Climb a steep, grassy burrow on what used to be Adams’ land and you’ll be standing on what will one day be transformed into an asphalt and concrete roadway.
At one end of this nearly mile-long stretch of property is the S.C. 31 off ramp that dumps drivers onto S.C. 544 in Socastee. At the other end is a large hill with “road ends” signs firmly secured on the summit.
Adams spends a lot of time on his screened-in back porch and can hear the traffic heading down S.C. 544. No matter what the future of the project is, the Horry County resident of 42 years knows he and his wife will have to get used to the sound of even more cars and trucks when the on ramp finally starts getting used.
“We’re stuck,” Adams said.
‘Light at the end of the tunnel’
Stuck is where the S.C. 31 and S.C. 707 projects seem to be.
Gosnell said the county is working with the U.S. Army Corps of Engineers and other agencies to get the necessary environmental permits needed to continue the S.C. 31 extension and the widening of S.C. 707.
This process began in 2010 and has taken much longer than planners expected. No specific reason was given for the hold up, but Gosnell said he’s not aware of any lawsuits that are delaying the permit acquisitions.
“We’re anxiously anticipating getting the permit for 707 this summer,” Gosnell said. “We think we see some light at the end of the tunnel.”
Mike Barbee, project manager with the S.C. Department of Transportation, has said the hopes are to start construction in the late summer if the permits are received.
The work is still scheduled to last for three years, with an estimated completion in the fall of 2016.
Other projects still in the early stages are the widening of Glenns Bay Road to three lanes and paving two lanes of International Drive in Carolina Forest. Both are in the process of right-of-way and permitting acquisition, Gosnell said.
Then there’s the backgate construction project.
Starting Monday, the next major traffic shift at the intersection of U.S. 17 Bypass and Farrow Parkway in the Myrtle Beach area will begin. At 8 p.m., southbound vehicles will start traveling on two ramps 100 feet west of U.S. 17.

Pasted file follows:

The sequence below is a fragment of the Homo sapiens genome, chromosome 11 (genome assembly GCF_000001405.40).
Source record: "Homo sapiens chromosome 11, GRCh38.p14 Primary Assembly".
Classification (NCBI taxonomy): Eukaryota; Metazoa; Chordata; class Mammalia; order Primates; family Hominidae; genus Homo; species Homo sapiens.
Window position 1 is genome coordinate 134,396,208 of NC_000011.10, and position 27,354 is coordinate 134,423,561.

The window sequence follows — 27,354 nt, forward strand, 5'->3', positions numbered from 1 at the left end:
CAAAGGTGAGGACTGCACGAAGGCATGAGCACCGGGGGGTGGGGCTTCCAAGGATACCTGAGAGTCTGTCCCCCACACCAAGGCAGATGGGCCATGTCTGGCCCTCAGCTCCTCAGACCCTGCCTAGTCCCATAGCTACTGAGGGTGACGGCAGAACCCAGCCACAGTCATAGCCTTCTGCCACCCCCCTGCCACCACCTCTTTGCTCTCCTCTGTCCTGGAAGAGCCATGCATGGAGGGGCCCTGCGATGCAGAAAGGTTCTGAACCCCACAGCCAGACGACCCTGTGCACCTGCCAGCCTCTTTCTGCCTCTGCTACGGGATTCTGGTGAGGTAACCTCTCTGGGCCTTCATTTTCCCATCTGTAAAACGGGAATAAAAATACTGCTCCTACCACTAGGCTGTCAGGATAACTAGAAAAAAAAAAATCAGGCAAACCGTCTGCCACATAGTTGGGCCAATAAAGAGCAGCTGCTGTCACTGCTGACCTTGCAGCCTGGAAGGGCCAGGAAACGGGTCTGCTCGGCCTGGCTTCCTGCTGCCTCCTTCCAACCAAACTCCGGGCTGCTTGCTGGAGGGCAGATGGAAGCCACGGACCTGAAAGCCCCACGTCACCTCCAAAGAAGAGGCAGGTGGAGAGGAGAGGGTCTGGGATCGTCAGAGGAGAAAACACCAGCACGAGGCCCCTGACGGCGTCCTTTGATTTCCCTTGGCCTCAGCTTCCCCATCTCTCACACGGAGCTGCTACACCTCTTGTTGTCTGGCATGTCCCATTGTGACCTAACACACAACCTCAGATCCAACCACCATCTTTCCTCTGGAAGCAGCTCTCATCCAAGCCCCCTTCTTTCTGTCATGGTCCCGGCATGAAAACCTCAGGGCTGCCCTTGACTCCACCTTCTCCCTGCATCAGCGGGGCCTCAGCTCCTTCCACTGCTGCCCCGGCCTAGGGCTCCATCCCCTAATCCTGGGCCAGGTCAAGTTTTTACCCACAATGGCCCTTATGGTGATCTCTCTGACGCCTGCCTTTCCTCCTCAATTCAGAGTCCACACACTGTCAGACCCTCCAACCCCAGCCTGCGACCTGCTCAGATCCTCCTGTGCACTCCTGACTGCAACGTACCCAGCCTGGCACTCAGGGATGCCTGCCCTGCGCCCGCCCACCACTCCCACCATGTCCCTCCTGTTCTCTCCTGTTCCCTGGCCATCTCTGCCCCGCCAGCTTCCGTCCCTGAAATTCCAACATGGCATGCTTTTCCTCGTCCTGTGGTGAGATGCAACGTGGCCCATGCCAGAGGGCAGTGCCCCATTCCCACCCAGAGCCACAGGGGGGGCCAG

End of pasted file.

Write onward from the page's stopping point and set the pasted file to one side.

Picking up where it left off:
With both northbound and southbound traffic diverted to ramps, crews will start constructing the overpass that officials hope will alleviate congestion at one of the busiest intersections in the Myrtle Beach area.
The backgate work is scheduled for completion in August 2014, three months after the official expiration date of the penny sales tax that will generate $425 million in revenue for the 15 road projects.
Looking to the future
What about funding for future road projects?
Horry County Councilman James Frazier, who served on both the RIDE I and RIDE II committees, admits he hasn’t given much thought to a possible RIDE III.
He has, however, been very satisfied with how the penny sales tax projects have come along and thinks future funding would be needed. Frazier, whose district includes Bucksport, said he gets frequent calls from residents about the 70 miles of dirt roads in the area.
“Good roads, we need that more than a dead man needs a coffin,” Frazier said.
Councilman Paul Prince, one of the council’s most vocal supporter of road improvements, said he’s already suggested the possibility of another penny sales tax referendum. But as far as his support, it has to depend on whether it benefits all the residents of Horry County.
Prince worried that many voters who supported the penny sales tax referendum didn’t read it carefully enough to understand what the specific projects were it would fund. He added he’s gotten many calls from residents asking why the revenue hasn’t gone toward paving their dirt road.
If a RIDE III is put on a ballot, Prince wants county officials to do a better job educating the people about the actual referendum before voting on it.
“They need to clearly understand what they’re voting on,” Prince said.